If you've been reading my ramblings or followed me on social media long enough, you know that women's characters are important to me. Korean drama has had an odd relationship with them. Despite originally being marketed mainly to us, and despite the fact that the majority of drama writers are still women, the focus of the content has disproportionately been on the leading men.
Be it romance, where women are more of a vessel for audience projection, or even stories that start out as supposedly women's, their roles are often a supporting presence to the leading man, whose actor is quite often a desirable choice made for heavy marketing toward what is perceived as an audience inclined to desire solely that. Quite often, the entire point of a work has been the "oppas" and the marketing through "oppadoration".
However, many stories try. Because there is always a flipside, Korean drama has the unique structure of being a medium dominated by women, and therefore offering us great potential in terms of how we represent ourselves. Times are changing, and we've been seeing more and more leading and supporting women whose characters and stories are not hijacked or dismissed for the sake of the men around them. Ideally, we have stories where the casting order and gender do not control who get's the lion's share at all.
Ageism is still a problem, and this is where an article I found by reporter Lee Mi-hyun of "The Daily Sports" comes in. As you can tell from the title here, it speaks about the emergence of roles for older actresses, who have long been stuck playing stereotypical mother or "ajumma" roles that never quite get the chance to really lead, or develop into rich characters of the demographic they represent.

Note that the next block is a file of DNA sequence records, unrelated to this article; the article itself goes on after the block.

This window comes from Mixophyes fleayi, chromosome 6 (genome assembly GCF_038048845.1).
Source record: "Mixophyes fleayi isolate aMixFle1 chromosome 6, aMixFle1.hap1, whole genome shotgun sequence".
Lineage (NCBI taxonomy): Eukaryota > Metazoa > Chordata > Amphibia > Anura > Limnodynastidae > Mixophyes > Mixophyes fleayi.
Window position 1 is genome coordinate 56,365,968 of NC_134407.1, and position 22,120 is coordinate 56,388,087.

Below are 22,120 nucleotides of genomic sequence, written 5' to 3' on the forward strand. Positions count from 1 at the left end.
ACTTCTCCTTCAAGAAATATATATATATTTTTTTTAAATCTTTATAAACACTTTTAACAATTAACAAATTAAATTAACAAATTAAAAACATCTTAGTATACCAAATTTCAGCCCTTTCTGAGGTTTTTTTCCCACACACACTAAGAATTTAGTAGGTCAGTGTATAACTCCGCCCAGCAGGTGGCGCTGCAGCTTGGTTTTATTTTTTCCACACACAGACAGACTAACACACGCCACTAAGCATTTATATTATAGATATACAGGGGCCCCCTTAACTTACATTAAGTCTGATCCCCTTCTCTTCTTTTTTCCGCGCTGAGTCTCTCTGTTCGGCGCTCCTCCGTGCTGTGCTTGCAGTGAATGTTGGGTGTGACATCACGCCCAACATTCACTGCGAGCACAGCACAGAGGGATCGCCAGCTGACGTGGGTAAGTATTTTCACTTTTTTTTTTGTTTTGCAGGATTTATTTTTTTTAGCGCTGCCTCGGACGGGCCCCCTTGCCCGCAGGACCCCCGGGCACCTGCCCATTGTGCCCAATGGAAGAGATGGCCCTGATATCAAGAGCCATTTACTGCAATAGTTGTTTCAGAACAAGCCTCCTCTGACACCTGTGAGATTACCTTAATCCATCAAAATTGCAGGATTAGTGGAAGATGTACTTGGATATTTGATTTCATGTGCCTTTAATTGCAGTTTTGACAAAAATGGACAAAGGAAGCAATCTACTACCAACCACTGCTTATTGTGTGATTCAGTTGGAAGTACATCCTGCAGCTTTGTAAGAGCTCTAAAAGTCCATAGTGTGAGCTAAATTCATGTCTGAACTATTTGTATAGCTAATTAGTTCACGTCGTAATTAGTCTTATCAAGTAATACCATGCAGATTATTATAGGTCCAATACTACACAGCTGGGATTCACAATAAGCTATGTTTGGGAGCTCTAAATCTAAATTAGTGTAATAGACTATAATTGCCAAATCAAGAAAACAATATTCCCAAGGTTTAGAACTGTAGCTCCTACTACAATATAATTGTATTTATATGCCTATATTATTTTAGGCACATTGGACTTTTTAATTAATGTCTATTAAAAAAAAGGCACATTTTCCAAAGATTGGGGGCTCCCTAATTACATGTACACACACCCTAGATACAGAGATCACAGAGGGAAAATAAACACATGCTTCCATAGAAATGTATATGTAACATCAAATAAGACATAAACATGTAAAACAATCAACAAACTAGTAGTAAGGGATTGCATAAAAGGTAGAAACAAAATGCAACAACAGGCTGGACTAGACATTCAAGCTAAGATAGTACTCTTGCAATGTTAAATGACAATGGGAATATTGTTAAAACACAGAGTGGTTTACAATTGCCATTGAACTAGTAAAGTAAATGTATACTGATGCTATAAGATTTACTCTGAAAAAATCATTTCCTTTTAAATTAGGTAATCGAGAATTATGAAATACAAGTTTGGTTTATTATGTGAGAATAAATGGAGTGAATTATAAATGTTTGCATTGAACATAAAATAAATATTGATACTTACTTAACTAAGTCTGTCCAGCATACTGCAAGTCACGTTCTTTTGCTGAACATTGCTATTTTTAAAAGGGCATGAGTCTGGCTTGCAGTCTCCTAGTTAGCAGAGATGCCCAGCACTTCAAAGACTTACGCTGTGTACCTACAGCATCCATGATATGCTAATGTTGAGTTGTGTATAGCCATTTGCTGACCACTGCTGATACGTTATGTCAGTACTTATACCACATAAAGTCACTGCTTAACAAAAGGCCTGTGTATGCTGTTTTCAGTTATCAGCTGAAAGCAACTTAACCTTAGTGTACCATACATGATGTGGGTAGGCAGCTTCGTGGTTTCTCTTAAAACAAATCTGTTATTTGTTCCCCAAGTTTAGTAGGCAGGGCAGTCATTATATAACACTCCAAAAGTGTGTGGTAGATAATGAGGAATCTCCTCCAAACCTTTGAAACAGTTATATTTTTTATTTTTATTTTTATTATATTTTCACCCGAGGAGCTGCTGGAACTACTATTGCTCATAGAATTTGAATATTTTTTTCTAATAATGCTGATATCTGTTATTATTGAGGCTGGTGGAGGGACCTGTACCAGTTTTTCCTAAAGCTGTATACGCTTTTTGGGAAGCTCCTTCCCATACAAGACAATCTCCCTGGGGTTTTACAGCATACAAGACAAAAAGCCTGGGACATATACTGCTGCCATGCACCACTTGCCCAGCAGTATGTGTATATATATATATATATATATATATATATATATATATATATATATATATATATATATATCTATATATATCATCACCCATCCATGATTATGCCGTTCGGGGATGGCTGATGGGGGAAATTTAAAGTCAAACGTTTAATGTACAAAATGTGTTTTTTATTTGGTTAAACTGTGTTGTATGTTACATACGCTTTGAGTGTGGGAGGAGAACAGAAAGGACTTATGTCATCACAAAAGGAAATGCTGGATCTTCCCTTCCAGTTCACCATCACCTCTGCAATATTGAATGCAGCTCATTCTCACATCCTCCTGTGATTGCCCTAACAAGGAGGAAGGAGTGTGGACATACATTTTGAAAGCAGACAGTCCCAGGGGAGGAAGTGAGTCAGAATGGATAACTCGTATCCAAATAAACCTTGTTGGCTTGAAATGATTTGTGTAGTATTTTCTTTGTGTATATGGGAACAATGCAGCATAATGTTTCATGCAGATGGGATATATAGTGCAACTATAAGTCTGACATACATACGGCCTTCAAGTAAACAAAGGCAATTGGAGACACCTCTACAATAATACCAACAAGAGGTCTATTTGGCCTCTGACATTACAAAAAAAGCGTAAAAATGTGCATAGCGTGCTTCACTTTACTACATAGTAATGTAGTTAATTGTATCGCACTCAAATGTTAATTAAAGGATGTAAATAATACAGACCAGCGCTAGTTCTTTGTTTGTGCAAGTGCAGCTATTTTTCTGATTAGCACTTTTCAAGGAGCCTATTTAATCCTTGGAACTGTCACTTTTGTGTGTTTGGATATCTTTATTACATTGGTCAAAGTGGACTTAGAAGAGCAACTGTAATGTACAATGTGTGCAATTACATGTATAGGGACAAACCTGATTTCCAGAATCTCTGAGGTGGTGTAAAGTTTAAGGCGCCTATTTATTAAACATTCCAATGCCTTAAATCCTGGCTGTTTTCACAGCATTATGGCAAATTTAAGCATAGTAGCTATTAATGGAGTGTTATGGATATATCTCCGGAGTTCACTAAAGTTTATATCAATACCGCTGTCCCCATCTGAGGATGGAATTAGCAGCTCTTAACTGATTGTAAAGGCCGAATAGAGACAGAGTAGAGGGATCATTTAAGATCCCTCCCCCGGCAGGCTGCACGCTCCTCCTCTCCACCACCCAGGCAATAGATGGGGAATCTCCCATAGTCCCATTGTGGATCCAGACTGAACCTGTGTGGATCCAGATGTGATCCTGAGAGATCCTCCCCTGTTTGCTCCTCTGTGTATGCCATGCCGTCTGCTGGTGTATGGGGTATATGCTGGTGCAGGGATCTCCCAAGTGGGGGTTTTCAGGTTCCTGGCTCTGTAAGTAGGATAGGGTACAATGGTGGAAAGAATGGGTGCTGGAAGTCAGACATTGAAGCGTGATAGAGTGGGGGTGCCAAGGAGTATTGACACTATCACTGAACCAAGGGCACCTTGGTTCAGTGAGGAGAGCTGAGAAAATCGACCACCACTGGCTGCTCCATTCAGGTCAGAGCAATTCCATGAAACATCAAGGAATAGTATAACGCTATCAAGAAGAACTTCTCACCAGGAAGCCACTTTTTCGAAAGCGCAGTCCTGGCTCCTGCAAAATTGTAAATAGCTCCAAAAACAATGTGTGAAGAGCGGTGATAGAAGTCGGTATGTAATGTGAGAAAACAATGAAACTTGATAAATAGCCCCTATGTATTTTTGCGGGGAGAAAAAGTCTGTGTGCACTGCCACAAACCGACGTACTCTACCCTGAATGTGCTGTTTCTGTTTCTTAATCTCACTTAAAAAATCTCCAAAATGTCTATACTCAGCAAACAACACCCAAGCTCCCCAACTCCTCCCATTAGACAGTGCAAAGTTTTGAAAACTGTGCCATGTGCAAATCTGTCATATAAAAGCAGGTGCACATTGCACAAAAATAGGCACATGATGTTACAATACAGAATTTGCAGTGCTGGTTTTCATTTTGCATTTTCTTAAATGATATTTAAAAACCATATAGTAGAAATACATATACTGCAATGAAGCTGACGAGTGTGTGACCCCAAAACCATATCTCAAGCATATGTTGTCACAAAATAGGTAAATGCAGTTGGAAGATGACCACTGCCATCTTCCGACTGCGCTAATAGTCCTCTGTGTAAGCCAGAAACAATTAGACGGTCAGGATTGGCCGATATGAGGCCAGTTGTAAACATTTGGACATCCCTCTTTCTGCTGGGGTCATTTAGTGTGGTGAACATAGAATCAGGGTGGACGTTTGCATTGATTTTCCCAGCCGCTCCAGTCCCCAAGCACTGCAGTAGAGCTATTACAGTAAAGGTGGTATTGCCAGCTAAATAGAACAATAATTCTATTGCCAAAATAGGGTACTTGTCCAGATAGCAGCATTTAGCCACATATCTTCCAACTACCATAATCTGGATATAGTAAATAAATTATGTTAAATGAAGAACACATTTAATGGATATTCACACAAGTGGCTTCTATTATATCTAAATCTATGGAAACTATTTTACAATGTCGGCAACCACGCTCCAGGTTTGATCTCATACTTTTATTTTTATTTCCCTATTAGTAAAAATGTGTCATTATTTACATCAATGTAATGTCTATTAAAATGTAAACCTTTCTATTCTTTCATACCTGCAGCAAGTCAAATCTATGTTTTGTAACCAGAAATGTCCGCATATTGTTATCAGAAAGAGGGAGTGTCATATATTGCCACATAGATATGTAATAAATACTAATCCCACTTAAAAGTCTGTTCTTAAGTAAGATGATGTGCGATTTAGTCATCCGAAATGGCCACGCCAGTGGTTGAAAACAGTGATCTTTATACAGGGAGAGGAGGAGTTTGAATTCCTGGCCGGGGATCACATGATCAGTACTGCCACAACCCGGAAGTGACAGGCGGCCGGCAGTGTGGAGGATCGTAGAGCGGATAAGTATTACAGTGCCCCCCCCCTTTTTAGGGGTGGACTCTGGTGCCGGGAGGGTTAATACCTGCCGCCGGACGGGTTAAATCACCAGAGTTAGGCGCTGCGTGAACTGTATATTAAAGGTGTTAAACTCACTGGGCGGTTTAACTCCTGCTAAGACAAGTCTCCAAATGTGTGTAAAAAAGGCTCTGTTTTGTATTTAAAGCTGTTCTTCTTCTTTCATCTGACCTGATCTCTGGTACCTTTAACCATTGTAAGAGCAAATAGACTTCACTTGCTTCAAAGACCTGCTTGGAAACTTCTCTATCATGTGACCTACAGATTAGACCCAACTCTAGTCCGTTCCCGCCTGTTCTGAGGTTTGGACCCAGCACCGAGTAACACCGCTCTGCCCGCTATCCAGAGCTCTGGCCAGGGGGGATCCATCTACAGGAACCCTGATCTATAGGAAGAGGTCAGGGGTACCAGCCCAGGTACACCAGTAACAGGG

Jang Mi-hee has portrayed a supernatural being in "Black Knight" and she has recently been in a romance for "Shall We Live Together". Lee Hye-young-I played a different, more nuanced and developed mother in "Mother - Drama", and she is also a rare female villain in "Lawless Lawyer". So many more have been painstakingly going after diverse characters when available. These roles are important, because they break the habit of denying older women their value as individuals.
According to the piece by Lee Mi-hyun, an industry official has commented on the fact that, while in the past women's characters were secondary to men's, the increasingly prominent topic of gender in South Korea has also brought about change in popular culture. This means that the focus on women is getting bigger, which includes characters in their 50s and 60s being more sought-after now.
I hope to see this trend, even if it's treated as one for a while, continue. Leading and supporting men and women can have impactful characters and focus, regardless of their gender, age or appearance. I keep seeing more and more dramas that make me happy with how the times are changing. The industry is catching up. I hope this medium made largely by and for women can keep developing into one more about us as well.
Written by: Orion from 'Orion's Ramblings'
Vasia, also known as Orion or Ori online, is currently doing opinion pieces and database upkeep. She has a love for good TV and a penchant for rambling in written form. Vasia can be contacted via email@example.com.
"[Orion's Daily Ramblings] Jang Mi-hee, Lee Hye-young-I and More Leading the "Post-Mom" Era of Emergent Characters"
by HanCinema is licensed under a Creative Commons Attribution-Share Alike 3.0 Unported License.
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